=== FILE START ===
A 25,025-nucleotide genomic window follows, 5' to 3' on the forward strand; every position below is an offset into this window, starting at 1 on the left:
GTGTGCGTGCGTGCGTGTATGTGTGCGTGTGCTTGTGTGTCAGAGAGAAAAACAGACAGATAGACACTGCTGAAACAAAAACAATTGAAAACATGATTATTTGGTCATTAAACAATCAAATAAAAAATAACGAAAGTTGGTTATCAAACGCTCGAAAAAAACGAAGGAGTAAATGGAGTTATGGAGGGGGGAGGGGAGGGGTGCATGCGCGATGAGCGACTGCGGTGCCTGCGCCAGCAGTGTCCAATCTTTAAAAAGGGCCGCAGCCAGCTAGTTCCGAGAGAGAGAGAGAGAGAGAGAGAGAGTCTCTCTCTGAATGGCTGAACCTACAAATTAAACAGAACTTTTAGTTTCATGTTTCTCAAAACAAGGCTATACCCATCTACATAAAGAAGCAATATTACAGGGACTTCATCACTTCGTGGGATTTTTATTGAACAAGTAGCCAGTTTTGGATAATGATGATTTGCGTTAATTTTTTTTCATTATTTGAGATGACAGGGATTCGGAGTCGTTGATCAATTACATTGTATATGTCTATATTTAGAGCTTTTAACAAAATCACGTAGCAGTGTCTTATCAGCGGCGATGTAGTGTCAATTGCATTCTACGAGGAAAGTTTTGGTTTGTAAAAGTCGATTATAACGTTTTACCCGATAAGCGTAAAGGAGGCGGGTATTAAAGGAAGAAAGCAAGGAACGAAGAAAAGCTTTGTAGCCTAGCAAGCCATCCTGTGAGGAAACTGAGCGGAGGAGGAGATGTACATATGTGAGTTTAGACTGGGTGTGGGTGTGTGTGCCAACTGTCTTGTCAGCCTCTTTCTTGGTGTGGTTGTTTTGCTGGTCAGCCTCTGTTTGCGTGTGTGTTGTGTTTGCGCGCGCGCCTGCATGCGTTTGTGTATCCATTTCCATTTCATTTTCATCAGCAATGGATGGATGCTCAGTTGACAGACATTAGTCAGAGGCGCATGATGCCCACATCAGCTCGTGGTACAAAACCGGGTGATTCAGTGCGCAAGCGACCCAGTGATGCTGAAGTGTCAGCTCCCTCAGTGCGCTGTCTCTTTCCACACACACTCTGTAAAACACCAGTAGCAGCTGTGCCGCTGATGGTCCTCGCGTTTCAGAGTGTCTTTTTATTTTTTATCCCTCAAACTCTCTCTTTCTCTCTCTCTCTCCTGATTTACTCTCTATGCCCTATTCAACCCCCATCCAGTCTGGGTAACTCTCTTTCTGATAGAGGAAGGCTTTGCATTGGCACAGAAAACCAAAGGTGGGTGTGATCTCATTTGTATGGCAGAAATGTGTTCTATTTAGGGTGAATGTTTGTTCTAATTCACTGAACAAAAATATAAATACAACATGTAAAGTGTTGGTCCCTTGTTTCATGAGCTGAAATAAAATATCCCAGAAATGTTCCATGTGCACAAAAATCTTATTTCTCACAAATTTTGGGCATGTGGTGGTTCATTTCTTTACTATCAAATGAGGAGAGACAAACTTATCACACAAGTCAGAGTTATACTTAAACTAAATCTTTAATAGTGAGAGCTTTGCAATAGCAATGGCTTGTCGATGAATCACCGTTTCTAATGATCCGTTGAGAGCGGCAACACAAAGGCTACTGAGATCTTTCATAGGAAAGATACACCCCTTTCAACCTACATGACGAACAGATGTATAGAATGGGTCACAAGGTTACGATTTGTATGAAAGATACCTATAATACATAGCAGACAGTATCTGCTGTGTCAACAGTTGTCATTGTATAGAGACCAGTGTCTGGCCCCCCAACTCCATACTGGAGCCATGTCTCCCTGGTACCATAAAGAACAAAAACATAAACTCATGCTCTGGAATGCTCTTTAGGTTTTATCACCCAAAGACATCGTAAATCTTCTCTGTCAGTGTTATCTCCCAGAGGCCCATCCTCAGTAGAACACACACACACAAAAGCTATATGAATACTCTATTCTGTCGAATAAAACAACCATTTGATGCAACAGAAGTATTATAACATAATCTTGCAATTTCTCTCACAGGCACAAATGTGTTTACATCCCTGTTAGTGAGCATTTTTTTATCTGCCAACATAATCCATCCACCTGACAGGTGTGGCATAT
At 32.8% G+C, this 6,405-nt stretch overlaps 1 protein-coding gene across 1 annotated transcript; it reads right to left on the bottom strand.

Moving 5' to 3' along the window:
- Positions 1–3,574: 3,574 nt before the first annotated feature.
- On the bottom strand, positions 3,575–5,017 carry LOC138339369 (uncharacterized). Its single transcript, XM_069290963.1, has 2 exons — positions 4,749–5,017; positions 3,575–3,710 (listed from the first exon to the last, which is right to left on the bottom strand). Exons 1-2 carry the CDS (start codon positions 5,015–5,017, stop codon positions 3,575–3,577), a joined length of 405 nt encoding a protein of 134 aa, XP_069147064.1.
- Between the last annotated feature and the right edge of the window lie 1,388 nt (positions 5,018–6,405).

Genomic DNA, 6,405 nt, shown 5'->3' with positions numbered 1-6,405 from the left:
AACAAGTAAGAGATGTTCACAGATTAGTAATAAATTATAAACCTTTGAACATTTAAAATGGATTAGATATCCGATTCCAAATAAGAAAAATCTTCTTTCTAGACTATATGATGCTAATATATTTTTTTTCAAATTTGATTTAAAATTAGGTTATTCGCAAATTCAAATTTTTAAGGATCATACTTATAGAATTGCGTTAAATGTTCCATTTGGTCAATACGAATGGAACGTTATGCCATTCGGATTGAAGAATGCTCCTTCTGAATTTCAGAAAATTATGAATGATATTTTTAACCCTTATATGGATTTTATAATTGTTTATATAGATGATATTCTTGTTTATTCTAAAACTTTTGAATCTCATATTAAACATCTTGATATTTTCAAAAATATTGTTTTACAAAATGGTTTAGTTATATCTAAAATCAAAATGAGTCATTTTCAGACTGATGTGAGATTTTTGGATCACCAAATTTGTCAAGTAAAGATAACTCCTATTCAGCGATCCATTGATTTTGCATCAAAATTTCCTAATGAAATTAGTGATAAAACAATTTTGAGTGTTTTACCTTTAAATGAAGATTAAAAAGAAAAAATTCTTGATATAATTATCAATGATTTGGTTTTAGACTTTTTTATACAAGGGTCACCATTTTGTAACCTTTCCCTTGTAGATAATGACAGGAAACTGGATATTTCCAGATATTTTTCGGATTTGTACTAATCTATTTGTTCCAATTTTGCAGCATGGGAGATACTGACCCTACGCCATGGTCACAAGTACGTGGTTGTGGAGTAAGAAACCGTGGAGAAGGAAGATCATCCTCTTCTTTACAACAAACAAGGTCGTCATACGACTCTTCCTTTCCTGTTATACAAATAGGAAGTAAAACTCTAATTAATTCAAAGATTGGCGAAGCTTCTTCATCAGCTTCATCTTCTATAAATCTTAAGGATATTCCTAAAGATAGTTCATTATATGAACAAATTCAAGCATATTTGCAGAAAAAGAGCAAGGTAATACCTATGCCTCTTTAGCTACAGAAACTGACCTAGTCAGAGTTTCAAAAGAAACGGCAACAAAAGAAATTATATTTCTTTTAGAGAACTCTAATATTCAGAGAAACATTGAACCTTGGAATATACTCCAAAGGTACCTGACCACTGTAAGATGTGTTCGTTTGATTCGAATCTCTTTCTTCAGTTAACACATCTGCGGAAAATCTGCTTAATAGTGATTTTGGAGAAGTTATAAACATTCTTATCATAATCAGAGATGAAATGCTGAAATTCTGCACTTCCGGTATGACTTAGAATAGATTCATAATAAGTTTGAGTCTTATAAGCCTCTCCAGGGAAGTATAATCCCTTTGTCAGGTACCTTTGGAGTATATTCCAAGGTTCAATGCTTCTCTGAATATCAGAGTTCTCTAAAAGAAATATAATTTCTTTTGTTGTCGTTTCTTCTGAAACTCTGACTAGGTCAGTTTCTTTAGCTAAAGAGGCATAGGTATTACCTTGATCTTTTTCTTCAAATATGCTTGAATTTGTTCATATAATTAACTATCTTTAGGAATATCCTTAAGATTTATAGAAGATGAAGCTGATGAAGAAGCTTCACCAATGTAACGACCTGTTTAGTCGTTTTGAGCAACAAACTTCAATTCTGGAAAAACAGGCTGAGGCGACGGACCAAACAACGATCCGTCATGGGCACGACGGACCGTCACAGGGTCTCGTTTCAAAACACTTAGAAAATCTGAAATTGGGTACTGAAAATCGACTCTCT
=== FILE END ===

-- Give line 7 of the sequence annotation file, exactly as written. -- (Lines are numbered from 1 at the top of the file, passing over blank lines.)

- Between the last annotated feature and the right edge of the window lie 1,388 nt (positions 5,018–6,405).